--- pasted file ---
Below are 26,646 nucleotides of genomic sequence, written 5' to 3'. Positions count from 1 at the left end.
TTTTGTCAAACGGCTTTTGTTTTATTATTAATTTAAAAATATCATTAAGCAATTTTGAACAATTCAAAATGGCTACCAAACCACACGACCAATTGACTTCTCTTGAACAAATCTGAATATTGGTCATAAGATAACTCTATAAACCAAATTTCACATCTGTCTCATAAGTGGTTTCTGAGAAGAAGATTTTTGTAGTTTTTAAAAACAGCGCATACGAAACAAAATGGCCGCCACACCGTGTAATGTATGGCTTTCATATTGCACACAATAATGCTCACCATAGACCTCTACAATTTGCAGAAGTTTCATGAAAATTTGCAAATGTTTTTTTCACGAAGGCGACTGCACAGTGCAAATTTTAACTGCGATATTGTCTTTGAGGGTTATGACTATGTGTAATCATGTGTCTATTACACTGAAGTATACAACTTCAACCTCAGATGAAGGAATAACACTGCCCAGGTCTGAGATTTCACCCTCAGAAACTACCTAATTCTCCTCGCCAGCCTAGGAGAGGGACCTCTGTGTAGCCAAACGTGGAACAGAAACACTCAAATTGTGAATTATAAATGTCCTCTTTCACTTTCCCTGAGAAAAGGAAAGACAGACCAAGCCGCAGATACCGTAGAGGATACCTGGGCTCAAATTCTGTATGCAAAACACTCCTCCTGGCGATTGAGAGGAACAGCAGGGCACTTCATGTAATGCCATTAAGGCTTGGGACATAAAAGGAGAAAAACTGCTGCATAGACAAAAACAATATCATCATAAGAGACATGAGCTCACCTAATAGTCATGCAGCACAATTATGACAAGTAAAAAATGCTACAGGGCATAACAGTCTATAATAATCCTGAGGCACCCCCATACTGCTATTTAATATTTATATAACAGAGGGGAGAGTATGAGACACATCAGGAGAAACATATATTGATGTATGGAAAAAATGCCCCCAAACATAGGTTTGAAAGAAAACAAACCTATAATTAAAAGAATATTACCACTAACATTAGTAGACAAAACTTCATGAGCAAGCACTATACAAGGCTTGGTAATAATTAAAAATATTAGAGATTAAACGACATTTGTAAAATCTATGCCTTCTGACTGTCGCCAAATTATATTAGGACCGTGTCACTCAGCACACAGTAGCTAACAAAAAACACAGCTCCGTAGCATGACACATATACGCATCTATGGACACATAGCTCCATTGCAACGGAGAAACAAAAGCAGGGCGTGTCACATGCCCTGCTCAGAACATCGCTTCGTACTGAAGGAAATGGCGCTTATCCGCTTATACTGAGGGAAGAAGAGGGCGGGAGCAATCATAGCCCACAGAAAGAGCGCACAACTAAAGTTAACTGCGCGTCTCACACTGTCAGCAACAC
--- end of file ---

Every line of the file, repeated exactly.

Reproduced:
Below are 26,646 nucleotides of genomic sequence, written 5' to 3'. Positions count from 1 at the left end.
TTTTGTCAAACGGCTTTTGTTTTATTATTAATTTAAAAATATCATTAAGCAATTTTGAACAATTCAAAATGGCTACCAAACCACACGACCAATTGACTTCTCTTGAACAAATCTGAATATTGGTCATAAGATAACTCTATAAACCAAATTTCACATCTGTCTCATAAGTGGTTTCTGAGAAGAAGATTTTTGTAGTTTTTAAAAACAGCGCATACGAAACAAAATGGCCGCCACACCGTGTAATGTATGGCTTTCATATTGCACACAATAATGCTCACCATAGACCTCTACAATTTGCAGAAGTTTCATGAAAATTTGCAAATGTTTTTTTCACGAAGGCGACTGCACAGTGCAAATTTTAACTGCGATATTGTCTTTGAGGGTTATGACTATGTGTAATCATGTGTCTATTACACTGAAGTATACAACTTCAACCTCAGATGAAGGAATAACACTGCCCAGGTCTGAGATTTCACCCTCAGAAACTACCTAATTCTCCTCGCCAGCCTAGGAGAGGGACCTCTGTGTAGCCAAACGTGGAACAGAAACACTCAAATTGTGAATTATAAATGTCCTCTTTCACTTTCCCTGAGAAAAGGAAAGACAGACCAAGCCGCAGATACCGTAGAGGATACCTGGGCTCAAATTCTGTATGCAAAACACTCCTCCTGGCGATTGAGAGGAACAGCAGGGCACTTCATGTAATGCCATTAAGGCTTGGGACATAAAAGGAGAAAAACTGCTGCATAGACAAAAACAATATCATCATAAGAGACATGAGCTCACCTAATAGTCATGCAGCACAATTATGACAAGTAAAAAATGCTACAGGGCATAACAGTCTATAATAATCCTGAGGCACCCCCATACTGCTATTTAATATTTATATAACAGAGGGGAGAGTATGAGACACATCAGGAGAAACATATATTGATGTATGGAAAAAATGCCCCCAAACATAGGTTTGAAAGAAAACAAACCTATAATTAAAAGAATATTACCACTAACATTAGTAGACAAAACTTCATGAGCAAGCACTATACAAGGCTTGGTAATAATTAAAAATATTAGAGATTAAACGACATTTGTAAAATCTATGCCTTCTGACTGTCGCCAAATTATATTAGGACCGTGTCACTCAGCACACAGTAGCTAACAAAAAACACAGCTCCGTAGCATGACACATATACGCATCTATGGACACATAGCTCCATTGCAACGGAGAAACAAAAGCAGGGCGTGTCACATGCCCTGCTCAGAACATCGCTTCGTACTGAAGGAAATGGCGCTTATCCGCTTATACTGAGGGAAGAAGAGGGCGGGAGCAATCATAGCCCACAGAAAGAGCGCACAACTAAAGTTAACTGCGCGTCTCACACTGTCAGCAACAC